19 alleged abuse victims denounce Mexico priest

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MEXICO CITY (AP) — Nineteen people have filed a criminal complaint alleging they were sexually abused by a now-suspended Mexican priest, and allege his archdiocese covered up the allegations for years.

The complaint was filed Friday with prosecutors in the central Mexican state of San Luis Potosi, where priest Eduardo Cordova had recently served as the archdiocese's legal representative.

Mexico's Roman Catholic Church announced on Tuesday that the Vatican had stripped Cordova of his clerical functions after investigations into allegations of the sexual abuse of a 16-year-old in 2012.

The allegations emerged in public in April when former priest Alberto Athie, who had long campaigned for recognition of the sex crimes of Legion of Christ founder Marcial Maciel, appeared on MVS radio in Mexico City and said there was evidence of scores of cases involving Cordova.

Armando Martinez Gomez, the president of the Catholic Lawyers College of Mexico, said this week that the church has forwarded evidence to Mexican prosecutors. He said church authorities had investigated a similar allegation in 1998 but had not found enough evidence to substantiate it.

Archdiocese officials said earlier in the month that other allegations had not been substantiated, but urged those with complaints to bring them to prosecutors. Cordova, however, has disappeared, according to church and prosecution officials.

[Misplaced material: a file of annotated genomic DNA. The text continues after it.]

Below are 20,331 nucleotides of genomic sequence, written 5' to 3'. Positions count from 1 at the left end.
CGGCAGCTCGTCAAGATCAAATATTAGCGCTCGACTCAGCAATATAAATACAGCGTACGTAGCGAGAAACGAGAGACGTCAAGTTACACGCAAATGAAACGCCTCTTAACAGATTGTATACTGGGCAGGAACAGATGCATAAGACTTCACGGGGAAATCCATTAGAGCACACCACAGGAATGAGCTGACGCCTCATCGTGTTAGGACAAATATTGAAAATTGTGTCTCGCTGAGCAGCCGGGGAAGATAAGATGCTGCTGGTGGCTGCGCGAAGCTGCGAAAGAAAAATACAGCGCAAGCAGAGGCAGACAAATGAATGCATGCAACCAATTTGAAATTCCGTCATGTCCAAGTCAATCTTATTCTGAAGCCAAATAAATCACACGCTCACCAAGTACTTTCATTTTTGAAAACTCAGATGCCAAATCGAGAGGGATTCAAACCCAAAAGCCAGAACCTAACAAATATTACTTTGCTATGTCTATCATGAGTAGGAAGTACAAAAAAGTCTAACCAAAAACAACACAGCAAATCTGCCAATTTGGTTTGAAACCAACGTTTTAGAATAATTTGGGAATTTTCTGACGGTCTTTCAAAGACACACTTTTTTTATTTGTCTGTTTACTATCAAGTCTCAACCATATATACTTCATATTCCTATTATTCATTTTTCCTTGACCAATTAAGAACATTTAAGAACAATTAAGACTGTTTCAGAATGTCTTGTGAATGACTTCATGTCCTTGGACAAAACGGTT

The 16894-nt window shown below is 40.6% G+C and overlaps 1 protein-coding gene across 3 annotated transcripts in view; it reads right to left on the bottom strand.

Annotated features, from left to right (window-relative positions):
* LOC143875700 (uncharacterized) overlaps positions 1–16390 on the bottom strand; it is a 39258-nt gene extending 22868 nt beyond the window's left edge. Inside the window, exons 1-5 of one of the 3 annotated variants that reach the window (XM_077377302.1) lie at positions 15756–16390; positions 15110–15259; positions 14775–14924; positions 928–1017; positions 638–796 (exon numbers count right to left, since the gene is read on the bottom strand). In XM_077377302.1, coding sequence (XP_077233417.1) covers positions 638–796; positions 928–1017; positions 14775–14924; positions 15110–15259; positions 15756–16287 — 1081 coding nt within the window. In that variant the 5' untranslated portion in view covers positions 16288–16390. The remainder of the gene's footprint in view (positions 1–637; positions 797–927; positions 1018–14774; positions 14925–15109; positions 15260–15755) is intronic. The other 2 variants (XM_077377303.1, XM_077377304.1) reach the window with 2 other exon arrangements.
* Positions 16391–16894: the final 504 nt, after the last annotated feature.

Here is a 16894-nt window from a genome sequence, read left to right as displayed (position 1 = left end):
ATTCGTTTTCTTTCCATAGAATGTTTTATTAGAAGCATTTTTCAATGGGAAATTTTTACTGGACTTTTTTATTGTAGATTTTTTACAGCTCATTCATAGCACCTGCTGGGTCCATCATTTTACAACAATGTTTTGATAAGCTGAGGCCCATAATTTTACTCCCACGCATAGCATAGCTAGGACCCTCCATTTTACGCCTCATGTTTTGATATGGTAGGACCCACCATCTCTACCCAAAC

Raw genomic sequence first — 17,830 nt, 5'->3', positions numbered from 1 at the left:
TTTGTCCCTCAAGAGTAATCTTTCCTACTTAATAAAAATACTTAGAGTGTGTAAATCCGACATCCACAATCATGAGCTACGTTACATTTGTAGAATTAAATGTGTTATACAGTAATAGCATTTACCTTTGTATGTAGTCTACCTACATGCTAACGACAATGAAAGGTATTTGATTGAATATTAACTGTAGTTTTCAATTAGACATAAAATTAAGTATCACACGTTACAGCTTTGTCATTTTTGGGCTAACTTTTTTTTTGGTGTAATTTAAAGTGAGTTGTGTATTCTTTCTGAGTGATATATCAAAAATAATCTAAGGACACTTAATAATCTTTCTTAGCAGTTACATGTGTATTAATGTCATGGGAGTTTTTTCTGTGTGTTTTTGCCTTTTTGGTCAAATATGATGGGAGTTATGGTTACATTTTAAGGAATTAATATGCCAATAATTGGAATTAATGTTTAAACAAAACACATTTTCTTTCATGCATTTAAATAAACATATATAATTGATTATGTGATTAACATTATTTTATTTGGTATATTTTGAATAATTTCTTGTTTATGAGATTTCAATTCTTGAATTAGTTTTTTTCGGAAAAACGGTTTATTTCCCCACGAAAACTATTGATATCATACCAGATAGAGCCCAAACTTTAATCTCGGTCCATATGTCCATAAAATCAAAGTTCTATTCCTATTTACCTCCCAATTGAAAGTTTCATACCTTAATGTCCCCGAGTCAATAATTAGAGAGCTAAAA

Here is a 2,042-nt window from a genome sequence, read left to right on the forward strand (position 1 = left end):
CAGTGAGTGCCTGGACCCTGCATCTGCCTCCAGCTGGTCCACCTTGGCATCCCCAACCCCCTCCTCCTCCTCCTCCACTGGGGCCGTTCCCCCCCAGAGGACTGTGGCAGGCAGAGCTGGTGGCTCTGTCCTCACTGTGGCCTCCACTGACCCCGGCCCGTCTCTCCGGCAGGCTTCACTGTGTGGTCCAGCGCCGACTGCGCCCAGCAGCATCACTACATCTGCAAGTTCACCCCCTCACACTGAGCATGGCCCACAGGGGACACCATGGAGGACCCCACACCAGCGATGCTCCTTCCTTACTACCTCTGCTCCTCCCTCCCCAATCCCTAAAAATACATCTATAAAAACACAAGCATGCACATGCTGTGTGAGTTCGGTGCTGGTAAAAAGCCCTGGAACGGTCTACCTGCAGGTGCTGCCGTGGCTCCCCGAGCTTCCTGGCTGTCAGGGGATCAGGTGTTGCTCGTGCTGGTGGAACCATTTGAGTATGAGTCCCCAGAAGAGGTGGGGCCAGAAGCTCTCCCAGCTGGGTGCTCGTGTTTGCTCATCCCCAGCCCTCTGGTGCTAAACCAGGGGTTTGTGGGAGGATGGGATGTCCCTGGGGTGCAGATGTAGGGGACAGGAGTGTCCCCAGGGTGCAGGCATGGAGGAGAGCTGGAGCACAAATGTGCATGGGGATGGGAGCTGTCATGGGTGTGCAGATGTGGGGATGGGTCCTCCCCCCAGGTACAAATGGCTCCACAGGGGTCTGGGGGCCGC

Martinez, who is speaking for the archdiocese in the case, told The Associated Press that both the current and previous archbishops of San Luis Potosi are willing to cooperate with authorities.

Martin Faz, a spokesman for the activist group Citizen's Action that is backing the complaints, said they also accuse the archdiocese of covering up the crimes, saying it knew of the abuses since 2004. The 19 complaints filed Friday cover a decade during which Cordova was priest in the El Paseo neighborhood.

"Cordova had been abusing children and youth for 30 years in all the institutions in which he worked, and we calculate there could be 100 victims," said Athie, who leads Citizens' Initiative.

Fax said that Cordova would choose children aged 13 to 16, gain their confidence during confessions or pastoral work and then abuse them.

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